Western Hemisphere's Shale Men as Oil Industry's New "World Swing Producers"?
Wednesday, February 24, 2016 at 3:20PM
Thomas P.M. Barnett in China, Citation Post, Iran, Russia, US, agriculture, energy, global trends, global warming, resilience

 

FASCINATING BRIEFING IN A RECENT ECONOMIST (23 JAN 16) ADDS A NEW TWIST TO AN ARGUMENT I'VE BEEN RECENTLY ADVANCING ON HOW NORTH AMERICA'S EMERGING ENERGY INDEPENDENCE DRAMATICALLY REDEFINES ITS OWN SENSE OF ECONOMIC RESILIENCE AND – ULTIMATELY – AMERICA'S GLOBAL SECURITY PERSPECTIVE. Think of the future as mostly about energy and water, with the latter accounting for food production. Any country seeking to ensure its economic resilience going forward wants to be either rich in both, or rich in secure access to both. This is essentially where China is weakest now and in coming decades (hence the aggressive military behavior on display off its coast), because it must import both food and energy in ever increasingly amounts (and overwhelmingly via seaborne trade). This is also where America (and North America in general) is strongest now and in coming decades, relative to just about every great power out there – save perhaps Russia. But even there, America has little reason to unduly worry about the widely-perceived renewal of strategic rivalry with Moscow, which invariably becomes China's economic vassal on that basis:

China, please meet Russia, an energy-business-masquerading-as-a-government, which is incredibly vulnerable on the subject of lower energy prices but stands as the world's largest exporter of energy.

Russia, please meet China, which is the world's largest importer of energy and the stingiest, most aggressively demanding trade partner in the world.

Please go about you co-dependency with all the respect and friendship that you've each bestowed upon the other's culture and civilization over the years.

As I've pointed out, North America is already the world's de facto swing producer on grains, which gives us an enormous strategic advantage – and power – that we scarcely realize.

We are, in effect, the Saudi Arabia of grain. So, if, in our imagination, they have the world over an oil barrel, then we've got the world over a breadbasket.

Guess who cries "uncle" first?

And yes, we'll maintain that status in spite of climate change, because we're that clever and that resilient and that blessed by circumstances.

But here's where the Economist's analysis of the recent slide in oil prices is so intriguing: what if North America were to become the world's swing producer on energy – as well?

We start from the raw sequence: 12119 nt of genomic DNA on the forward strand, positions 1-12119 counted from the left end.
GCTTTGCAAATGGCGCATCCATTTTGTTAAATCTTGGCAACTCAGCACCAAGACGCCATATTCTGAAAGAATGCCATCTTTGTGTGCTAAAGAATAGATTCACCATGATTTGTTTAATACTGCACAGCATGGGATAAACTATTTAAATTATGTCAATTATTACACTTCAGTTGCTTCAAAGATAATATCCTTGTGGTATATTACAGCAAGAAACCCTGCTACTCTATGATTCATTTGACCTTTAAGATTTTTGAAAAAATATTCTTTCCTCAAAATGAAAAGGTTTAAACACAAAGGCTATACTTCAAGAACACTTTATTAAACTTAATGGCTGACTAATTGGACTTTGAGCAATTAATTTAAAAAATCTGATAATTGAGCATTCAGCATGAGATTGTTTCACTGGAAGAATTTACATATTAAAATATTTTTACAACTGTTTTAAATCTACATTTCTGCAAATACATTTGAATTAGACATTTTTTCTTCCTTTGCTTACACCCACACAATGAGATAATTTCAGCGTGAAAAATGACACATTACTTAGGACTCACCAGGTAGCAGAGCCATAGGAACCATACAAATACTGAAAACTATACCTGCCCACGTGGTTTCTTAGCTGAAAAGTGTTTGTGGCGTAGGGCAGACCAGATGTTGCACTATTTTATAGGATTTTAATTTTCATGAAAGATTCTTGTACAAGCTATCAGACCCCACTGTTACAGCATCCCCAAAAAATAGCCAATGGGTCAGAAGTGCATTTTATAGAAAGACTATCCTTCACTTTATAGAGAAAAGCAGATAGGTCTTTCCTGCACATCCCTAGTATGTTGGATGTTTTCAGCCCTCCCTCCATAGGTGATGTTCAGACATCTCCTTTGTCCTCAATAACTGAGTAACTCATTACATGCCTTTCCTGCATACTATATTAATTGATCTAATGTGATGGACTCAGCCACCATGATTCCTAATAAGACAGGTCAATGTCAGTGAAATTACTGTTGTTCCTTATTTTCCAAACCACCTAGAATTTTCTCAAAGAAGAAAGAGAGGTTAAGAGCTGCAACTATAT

From the piece:

Now the fear for producers is of an excess of oil, rather than a shortage. The addition to global supply over the past five years of 4.2m barrels a day (b/d) from America’s shale producers, although only 5% of global production, has had an outsized impact on the market by raising the prospects of recovering vast amounts of resources formerly considered too hard to extract. On January 19th the International Energy Agency (IEA), a prominent energy forecaster, issued a stark warning: “The oil market could drown in oversupply.”

Amazing what the fracking revolution in North America has wrought, and don't – for a minute – discount how that sense of energy independence influenced President Obama's decision to see a Nixon-like detente with Iran, identified in the piece as "the most immediate cause of the bearishness."

[Iran] promises an immediate boost to production of 500,000 b/d, just when other members of OPEC such as Saudi Arabia and Iraq are pumping at record levels. Even if its target is over-optimistic, seething rivalry between the rulers in Tehran and Riyadh make it hard to imagine that the three producers could agree to the sort of production discipline that OPEC has used to attempt to rescue prices in the past.

But it gets even more disruptive – again, because of the fracking revolution in North America:

Even if OPEC tried to reassert its influence, the producers’ cartel would probably fail because the oil industry has changed in several ways. Shale-oil producers, using technology that is both cheaper and quicker to deploy than conventional oil rigs, have made the industry more entrepreneurial. Big depreciations against the dollar have helped beleaguered economies such as Russia, Brazil and Venezuela to maintain output, by increasing local-currency revenues relative to costs. And growing fears about action on climate change, coupled with the emergence of alternative-energy technologies, suggests to some producers that it is best to pump as hard as they can, while they can.